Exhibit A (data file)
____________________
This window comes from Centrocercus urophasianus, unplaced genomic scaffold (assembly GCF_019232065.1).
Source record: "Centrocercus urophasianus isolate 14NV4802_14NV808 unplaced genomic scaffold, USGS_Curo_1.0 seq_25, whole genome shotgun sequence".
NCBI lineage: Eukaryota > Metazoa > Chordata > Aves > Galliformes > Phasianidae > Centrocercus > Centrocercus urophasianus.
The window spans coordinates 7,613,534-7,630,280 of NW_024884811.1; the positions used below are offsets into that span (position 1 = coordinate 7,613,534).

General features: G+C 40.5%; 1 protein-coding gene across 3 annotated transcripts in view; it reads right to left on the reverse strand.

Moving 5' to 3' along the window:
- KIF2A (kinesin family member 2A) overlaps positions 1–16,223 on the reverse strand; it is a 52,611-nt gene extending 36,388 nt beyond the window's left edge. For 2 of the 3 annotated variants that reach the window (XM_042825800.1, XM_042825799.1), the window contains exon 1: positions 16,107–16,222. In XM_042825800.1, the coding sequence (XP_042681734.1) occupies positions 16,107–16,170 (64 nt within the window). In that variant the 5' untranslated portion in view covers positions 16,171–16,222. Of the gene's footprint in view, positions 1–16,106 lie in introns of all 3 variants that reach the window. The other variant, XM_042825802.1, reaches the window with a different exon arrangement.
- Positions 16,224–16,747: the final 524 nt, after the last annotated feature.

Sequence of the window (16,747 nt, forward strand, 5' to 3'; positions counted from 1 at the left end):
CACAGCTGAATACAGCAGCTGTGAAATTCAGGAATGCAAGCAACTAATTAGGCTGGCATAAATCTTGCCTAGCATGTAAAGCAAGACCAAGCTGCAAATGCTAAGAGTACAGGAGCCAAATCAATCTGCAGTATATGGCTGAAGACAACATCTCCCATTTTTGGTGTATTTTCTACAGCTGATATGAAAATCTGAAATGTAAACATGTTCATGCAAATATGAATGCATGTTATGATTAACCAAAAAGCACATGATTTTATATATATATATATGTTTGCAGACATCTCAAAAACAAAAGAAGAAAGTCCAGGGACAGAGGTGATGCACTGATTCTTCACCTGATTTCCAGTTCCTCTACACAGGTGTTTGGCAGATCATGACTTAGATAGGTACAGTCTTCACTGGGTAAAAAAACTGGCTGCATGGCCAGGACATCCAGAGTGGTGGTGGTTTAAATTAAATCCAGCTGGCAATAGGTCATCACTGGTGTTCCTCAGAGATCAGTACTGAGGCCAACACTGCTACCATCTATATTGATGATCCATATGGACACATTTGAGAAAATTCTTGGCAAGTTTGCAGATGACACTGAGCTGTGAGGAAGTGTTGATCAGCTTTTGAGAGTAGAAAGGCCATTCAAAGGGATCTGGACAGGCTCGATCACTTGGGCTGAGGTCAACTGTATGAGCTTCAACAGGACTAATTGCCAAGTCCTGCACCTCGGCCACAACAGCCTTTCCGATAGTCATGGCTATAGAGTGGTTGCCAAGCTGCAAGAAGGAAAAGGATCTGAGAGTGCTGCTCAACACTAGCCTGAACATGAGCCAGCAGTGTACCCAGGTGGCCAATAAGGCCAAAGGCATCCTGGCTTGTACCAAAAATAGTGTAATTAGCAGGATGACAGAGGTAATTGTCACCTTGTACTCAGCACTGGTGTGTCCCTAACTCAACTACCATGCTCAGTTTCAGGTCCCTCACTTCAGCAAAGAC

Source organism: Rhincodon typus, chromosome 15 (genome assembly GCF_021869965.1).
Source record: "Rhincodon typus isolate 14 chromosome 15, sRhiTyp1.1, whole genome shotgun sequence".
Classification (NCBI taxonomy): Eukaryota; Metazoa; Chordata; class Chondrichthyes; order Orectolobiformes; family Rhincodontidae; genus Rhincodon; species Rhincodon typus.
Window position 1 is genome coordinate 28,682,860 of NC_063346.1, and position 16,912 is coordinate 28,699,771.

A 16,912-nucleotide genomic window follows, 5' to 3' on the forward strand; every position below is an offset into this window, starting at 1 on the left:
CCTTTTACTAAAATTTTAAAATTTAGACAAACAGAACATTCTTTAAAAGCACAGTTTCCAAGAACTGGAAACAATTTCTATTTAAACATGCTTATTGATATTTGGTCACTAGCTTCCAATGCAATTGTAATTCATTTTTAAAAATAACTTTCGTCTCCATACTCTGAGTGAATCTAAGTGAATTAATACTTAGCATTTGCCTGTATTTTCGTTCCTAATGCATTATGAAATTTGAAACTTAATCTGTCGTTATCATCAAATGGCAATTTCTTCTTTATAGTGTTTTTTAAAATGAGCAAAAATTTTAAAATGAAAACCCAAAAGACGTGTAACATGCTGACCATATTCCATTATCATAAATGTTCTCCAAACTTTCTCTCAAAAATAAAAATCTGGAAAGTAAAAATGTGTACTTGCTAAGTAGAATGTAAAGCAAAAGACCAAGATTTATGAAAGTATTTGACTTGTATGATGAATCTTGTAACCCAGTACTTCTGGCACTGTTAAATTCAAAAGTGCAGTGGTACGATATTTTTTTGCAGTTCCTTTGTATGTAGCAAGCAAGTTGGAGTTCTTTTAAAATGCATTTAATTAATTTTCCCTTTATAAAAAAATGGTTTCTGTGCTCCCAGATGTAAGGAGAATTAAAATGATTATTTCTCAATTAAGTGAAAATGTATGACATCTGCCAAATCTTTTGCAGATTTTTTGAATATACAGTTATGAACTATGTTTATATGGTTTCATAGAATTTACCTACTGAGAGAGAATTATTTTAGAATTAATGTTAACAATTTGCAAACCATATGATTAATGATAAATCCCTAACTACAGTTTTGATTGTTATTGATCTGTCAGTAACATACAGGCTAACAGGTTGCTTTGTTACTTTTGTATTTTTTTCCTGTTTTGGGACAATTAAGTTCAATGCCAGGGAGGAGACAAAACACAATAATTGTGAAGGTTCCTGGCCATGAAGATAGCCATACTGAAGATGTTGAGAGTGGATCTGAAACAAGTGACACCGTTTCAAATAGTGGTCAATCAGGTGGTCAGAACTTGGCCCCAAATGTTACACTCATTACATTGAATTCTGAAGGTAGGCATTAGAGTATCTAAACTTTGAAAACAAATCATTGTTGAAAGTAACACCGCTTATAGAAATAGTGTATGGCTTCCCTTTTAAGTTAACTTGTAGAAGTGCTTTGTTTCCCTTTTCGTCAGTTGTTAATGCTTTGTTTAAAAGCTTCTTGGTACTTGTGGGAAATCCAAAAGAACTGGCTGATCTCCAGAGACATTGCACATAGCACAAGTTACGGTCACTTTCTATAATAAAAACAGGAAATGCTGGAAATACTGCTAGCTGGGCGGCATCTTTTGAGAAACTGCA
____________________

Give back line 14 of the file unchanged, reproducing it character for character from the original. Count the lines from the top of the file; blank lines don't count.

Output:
Window position 1 is genome coordinate 28,682,860 of NC_063346.1, and position 16,912 is coordinate 28,699,771.